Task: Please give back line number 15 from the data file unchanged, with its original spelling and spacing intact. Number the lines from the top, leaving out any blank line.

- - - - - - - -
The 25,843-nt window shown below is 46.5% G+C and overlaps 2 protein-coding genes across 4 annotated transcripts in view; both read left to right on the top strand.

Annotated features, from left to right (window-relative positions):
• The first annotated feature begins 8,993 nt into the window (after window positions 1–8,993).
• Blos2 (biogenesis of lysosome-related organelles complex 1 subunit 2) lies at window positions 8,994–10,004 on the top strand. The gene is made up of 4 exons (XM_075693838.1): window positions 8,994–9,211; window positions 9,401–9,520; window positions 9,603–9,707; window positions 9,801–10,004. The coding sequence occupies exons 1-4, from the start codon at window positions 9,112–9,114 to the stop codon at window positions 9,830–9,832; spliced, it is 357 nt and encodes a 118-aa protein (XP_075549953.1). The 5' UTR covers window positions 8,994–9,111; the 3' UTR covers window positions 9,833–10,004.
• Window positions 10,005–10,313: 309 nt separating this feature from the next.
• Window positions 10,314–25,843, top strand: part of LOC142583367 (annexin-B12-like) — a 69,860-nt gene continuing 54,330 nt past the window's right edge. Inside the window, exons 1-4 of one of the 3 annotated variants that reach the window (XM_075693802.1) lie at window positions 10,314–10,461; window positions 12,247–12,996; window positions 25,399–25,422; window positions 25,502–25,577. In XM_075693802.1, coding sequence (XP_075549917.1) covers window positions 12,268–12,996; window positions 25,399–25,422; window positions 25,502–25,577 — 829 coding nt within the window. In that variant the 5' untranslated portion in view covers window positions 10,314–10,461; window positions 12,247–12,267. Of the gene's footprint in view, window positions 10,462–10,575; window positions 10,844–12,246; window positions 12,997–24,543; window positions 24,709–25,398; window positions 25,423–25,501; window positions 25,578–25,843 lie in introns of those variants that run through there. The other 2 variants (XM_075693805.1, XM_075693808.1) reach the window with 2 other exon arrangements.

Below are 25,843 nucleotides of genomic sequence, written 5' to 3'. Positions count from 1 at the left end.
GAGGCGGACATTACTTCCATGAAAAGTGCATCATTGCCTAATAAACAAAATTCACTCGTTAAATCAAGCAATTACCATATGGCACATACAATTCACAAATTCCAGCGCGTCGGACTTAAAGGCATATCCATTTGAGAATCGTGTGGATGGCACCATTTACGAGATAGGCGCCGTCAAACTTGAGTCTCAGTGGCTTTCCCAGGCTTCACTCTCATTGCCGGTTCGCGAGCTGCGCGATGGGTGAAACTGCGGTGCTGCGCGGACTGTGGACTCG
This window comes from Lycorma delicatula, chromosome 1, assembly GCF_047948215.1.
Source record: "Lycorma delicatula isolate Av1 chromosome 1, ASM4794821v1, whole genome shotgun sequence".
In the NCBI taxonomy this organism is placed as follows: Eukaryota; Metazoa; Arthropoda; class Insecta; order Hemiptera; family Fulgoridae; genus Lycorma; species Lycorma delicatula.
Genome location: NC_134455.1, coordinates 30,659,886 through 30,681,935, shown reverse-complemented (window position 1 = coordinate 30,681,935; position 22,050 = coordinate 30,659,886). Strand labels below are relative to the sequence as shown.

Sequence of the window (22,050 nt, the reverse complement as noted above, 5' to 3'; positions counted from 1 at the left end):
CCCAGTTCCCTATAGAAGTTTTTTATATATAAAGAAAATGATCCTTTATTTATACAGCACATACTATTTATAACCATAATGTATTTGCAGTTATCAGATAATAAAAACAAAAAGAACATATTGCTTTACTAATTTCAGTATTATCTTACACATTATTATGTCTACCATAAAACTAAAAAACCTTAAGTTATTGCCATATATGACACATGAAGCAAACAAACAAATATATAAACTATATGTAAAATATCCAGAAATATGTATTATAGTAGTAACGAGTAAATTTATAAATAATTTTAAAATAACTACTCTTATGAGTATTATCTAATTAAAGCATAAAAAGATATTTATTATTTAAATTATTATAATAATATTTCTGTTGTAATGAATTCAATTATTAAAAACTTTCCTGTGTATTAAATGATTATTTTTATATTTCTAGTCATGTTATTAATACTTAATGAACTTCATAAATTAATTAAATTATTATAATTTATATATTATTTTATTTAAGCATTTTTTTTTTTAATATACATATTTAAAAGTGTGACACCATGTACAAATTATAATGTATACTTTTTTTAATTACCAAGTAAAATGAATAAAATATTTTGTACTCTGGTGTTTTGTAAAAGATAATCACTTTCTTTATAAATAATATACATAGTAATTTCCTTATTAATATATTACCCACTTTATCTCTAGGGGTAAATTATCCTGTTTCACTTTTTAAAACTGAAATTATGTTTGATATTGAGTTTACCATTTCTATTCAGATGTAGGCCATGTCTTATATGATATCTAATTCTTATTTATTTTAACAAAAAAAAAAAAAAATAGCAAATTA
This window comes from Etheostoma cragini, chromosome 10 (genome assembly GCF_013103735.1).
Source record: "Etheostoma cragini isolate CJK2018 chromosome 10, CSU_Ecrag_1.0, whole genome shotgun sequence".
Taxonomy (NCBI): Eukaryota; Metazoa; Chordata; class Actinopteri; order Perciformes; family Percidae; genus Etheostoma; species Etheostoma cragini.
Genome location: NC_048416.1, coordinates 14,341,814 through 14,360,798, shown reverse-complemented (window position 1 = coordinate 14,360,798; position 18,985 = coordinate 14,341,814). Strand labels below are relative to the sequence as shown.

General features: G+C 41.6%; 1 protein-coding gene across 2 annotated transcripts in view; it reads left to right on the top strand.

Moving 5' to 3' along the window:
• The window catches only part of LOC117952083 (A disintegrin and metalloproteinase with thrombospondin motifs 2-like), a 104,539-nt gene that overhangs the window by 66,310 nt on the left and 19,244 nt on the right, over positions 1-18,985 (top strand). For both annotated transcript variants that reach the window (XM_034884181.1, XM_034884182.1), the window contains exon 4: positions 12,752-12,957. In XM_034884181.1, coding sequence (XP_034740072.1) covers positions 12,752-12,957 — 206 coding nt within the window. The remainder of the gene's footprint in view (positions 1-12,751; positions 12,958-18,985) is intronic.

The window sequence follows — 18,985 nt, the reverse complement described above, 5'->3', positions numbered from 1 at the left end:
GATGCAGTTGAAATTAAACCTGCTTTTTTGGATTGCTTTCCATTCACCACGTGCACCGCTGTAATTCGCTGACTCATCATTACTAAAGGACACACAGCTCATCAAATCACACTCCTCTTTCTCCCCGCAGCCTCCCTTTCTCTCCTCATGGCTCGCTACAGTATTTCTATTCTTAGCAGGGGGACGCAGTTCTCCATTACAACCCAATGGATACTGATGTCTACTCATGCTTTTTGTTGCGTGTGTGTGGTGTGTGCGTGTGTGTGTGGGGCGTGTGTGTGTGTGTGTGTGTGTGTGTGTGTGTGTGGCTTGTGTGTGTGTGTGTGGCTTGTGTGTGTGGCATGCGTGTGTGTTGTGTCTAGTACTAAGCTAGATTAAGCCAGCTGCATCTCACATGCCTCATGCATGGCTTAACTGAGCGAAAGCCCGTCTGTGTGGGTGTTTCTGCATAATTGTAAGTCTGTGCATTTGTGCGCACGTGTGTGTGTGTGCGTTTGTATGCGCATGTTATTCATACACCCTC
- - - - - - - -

This window comes from Etheostoma cragini, chromosome 10 (genome assembly GCF_013103735.1).